Dear Nigel

I found a comment on the original objections to Fatio-LeSage type of gravitation that I understand you to use in modified form by the impact of (redshifted) gauge particles and their shadowing by masses.  .

The Fatio-LeSage theory was criticised because the impact of inelastic particles would overheat the recipient; elastic particles would interact between themselves or be travelling in the wrong direction etc. to give regions where gravitation did not appear.; etc,etc.

The Wiki has a recent article at http://en.wikipedia.org/wiki/Le_Sage%27s_theory_of_gravitation .

Nigel, would please work through for me how the criticisms in section 4 of that article would or would not apply to your preferred theory and the ways your model differs from LeSage? I prefer to think of [can only imagine!] ‘space’ being curved rather than as a ‘particle’ impact model, or process driven like Cahill’s and Ian’s theories and really would like to get a handle on the alternative points of view.

Best regards, Guy

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38 thoughts on “Why old discarded theories won’t be taken seriously

  1. nc says:

    Copy of a comment:

    http://asymptotia.com/2007/03/13/more-scenes-from-the-storm-in-a-teacup-vii/#comment-33520

    61 – Nigel
    Mar 16th, 2007 at 8:26 am

    Everything that happens involves particle physics, so it determines the nature of everything, and is just a few types of fundamental particles and four basic fundamental forces, or three at high energy, where electro-weak unification occurs.

    It’s better to have debates and disputes over scientific matters that can potentially be resolved, than have arguments over interminable political opinions which can’t be resolved factually, even in principle. I don’t agree that a lack of debate (until new experimental data arrives) is the best option. The issue is that experiments may resolve the electroweak symmetry breaking mechanism, but they won’t necessarily change the facts in the string theory debate one bit. Penrose explains the problem here on pp. 1020-1 of Road to Reality (UK ed.):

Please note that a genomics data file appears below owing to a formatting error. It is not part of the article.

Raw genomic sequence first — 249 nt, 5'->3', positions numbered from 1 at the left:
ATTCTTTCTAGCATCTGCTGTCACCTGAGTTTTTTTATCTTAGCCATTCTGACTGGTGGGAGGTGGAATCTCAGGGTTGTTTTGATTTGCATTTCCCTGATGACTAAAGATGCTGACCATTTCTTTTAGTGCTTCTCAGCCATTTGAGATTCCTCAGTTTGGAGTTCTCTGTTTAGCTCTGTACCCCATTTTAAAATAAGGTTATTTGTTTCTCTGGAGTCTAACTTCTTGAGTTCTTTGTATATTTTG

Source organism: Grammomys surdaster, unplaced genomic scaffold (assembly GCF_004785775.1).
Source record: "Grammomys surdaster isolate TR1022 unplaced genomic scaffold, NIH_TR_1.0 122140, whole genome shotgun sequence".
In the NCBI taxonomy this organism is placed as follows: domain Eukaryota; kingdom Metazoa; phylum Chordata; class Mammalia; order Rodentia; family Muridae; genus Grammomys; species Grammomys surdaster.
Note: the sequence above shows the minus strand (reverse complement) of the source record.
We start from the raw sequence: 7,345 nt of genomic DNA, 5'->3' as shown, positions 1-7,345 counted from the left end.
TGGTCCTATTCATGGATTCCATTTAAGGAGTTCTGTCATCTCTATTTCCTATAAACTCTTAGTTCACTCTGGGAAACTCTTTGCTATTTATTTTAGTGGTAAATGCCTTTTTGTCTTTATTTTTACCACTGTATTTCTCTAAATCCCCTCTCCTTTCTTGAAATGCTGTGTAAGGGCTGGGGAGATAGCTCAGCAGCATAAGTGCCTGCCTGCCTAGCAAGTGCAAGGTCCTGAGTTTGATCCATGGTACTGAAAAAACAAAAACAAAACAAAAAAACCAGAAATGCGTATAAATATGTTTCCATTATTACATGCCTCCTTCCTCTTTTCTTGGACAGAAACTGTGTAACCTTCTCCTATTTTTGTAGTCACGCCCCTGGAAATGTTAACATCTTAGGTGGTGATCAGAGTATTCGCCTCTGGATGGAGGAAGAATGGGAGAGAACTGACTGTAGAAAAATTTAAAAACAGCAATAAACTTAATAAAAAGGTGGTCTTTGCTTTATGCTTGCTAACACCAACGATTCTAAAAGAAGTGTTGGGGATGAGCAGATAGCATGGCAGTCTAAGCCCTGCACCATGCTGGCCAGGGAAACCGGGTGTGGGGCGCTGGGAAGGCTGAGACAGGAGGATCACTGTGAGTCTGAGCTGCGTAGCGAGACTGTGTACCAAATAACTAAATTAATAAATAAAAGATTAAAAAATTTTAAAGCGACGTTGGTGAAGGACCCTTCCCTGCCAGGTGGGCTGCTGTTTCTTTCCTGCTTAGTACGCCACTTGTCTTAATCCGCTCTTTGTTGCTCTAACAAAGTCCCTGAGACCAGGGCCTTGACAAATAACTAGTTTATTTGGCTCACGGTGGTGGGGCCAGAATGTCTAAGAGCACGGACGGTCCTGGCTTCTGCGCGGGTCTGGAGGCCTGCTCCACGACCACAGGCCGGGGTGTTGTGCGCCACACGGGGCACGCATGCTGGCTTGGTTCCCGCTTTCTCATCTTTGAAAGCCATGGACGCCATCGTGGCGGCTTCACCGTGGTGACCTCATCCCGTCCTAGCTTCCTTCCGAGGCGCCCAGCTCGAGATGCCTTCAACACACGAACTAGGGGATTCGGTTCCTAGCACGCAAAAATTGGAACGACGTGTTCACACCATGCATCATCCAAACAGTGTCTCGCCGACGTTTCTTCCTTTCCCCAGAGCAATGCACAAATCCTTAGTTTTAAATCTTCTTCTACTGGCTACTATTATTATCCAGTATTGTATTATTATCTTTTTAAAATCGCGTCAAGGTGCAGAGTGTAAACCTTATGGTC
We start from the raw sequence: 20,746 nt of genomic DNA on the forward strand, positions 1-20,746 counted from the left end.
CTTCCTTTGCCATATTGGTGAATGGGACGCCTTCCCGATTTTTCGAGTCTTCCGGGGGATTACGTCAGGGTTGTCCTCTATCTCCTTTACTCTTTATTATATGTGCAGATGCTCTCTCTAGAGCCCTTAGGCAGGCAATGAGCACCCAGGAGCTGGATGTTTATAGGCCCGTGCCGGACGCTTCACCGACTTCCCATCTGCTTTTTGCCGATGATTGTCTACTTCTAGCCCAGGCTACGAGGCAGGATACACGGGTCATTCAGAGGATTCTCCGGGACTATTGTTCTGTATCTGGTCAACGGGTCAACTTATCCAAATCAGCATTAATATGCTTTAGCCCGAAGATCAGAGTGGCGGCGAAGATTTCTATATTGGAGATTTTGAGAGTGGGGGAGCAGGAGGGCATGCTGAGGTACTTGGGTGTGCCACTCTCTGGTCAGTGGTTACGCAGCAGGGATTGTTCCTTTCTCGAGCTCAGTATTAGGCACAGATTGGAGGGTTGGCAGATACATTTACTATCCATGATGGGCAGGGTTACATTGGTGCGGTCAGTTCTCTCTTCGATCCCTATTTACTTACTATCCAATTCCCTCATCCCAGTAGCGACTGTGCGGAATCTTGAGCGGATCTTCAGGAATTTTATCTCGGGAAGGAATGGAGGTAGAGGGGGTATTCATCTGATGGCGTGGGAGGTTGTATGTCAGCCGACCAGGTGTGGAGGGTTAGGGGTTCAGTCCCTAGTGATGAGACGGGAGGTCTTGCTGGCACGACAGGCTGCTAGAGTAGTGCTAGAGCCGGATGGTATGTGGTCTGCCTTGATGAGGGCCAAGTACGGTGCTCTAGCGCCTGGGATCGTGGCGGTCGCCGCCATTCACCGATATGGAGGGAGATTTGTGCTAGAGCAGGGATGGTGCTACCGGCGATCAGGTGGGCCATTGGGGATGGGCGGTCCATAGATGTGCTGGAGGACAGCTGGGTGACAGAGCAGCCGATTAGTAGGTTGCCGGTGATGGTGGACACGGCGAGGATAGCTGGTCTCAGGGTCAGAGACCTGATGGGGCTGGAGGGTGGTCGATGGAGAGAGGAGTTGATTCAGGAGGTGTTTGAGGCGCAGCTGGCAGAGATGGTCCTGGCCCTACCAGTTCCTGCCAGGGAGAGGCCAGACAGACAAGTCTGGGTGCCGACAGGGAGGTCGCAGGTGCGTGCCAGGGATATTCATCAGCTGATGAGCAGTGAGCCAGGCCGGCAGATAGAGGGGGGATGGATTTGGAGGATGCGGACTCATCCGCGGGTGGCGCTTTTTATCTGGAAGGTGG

’34.4 Can a wrong theory be experimentally refuted? … One might have thought that there is no real danger here, because if the direction is wrong then the experiment would disprove it, so that some new direction would be forced upon us. This is the traditional picture of how science progresses. Indeed, the well-known philosopher of science [Sir] Karl Popper provided a reasonable-looking criterion of a proposed theory, namely that it be observationally refutable. But I fear that this is too stringent a criterion, and definitely too idealistic a view of science in this modern world of “big science”…

    ‘We see that it is not so easy to dislodge a popular theoretical idea through the traditional scientific method of crucial experimentation, even if that idea happened actually to be wrong. The huge expense of high-energy experiments, also, makes it considerably harder to test a theory than it might have been otherwise. There are many other theoretical proposals, in particle physics, where predicted particles have mass-energies that are far too high for any serious possibility of refutation.’

  2. nc says:

    Copy of another comment:

    http://asymptotia.com/2007/03/13/more-scenes-from-the-storm-in-a-teacup-vii/#comment-33536

    65 – Nigel
    Mar 16th, 2007 at 9:22 am

    “If other people aren’t interested in your research, then you cannot hope to get very far.” – JustAnotherInfidel